The Government has announced detailed proposals on how the new funding arrangements for apprenticeships will work under a reformed system, including additional financial support for firms that are small enough to be exempt from the Apprenticeship Levy.
Under the plans, employers that are too small to pay the levy – around 98% of employers in England – will have 90% of the costs of training paid for by the Government.
Extra support – worth £2,000 per trainee – will also be available for employers and training providers that take on 16 to 18-year-old apprentices or young care leavers. Employers with fewer than 50 employees will also have 100% of training costs paid for by the Government if they take on these apprentices.
Apprenticeships and Skills Minister, Robert Halfon, said: "The Apprenticeship Levy will help create millions of opportunities for individuals and employers. This will give our young people the chance they deserve in life and to build a highly-skilled future workforce that the UK needs."
The proposals also include plans to:
- Allow employers to use levy funds to retrain workers in new skills, even if they have prior qualifications.
- Allow levy-paying employers – those with a pay bill of over £3 million that want to spend more on training than is in their digital account – to also benefit from Government support, with 90% of their additional apprenticeship training costs being funded.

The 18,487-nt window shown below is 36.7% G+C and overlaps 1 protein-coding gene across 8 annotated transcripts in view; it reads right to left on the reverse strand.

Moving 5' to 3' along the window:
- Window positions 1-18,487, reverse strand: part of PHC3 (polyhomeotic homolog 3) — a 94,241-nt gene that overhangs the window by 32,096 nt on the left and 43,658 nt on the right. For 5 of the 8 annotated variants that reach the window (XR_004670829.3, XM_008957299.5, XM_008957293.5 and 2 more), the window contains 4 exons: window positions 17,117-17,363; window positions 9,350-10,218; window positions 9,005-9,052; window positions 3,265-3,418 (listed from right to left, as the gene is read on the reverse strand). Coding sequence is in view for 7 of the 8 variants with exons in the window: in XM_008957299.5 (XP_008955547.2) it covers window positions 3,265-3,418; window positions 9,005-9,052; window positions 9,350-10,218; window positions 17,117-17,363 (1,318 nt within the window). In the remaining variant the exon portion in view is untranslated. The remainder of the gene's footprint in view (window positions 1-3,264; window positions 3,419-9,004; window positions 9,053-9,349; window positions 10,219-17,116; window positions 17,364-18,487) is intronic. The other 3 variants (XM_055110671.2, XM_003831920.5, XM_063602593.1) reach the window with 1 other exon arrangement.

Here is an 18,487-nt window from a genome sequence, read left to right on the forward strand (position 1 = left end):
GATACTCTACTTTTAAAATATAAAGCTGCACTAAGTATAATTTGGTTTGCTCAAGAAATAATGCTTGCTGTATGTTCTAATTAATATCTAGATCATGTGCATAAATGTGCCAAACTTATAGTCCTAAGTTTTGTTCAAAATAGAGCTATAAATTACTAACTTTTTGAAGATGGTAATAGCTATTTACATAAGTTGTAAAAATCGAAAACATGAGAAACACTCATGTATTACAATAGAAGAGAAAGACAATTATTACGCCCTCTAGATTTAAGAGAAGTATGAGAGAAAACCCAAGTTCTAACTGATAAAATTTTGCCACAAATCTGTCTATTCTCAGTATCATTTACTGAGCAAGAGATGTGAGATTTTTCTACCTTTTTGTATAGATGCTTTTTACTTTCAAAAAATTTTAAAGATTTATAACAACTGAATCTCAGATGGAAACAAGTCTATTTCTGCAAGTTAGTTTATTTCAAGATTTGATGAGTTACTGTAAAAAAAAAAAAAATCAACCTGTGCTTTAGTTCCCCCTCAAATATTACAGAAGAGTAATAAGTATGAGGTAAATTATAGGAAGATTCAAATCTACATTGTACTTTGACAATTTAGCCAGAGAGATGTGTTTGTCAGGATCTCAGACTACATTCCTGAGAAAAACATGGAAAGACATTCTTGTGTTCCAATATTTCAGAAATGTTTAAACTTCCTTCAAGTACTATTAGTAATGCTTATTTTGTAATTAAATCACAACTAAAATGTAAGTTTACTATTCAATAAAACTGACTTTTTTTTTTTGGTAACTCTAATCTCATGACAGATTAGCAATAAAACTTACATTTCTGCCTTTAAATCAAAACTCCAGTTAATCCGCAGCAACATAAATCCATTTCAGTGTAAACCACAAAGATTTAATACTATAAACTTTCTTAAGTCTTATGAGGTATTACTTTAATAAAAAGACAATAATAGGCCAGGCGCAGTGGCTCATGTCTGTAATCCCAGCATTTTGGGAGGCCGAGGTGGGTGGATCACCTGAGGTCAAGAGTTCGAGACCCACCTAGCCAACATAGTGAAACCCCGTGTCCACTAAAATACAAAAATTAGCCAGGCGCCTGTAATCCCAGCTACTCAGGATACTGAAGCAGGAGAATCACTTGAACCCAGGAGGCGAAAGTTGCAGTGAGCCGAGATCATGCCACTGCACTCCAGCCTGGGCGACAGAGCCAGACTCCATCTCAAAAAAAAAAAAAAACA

- Enable employers to determine exactly what training their apprentices receive and what provider they receive it from.
- Introduce a new register of training providers from April 2017 to improve the link between training providers and employers.
The proposals come very soon after the Federation of Small Businesses (FSB) released a report showing that small businesses could ‘double’ the number of apprentices they take on, given the right funding and incentives.
Mike Cherry, National Chairman of the FSB, said:
"This announcement sends a clear signal that Ministers are listening to our members’ concerns. Getting apprenticeship reform right, including changes to existing funding arrangements, is key to apprenticeship growth among small businesses and the Government achieving its target of three million new apprenticeships over the course of this Parliament."
However, others have called for the introduction of the levy to be delayed. Carolyn Fairbairn, Director-General of the Confederation of British Industry (CBI), stated: "Though business understands the fiscal challenges, it would be a great mistake to rush ahead before a viable scheme is ready."
The Government is inviting feedback on the proposals until 5 September. The Scottish Government is also running a consultation on the best use of the Apprenticeship Levy in Scotland, which closes on 26 August.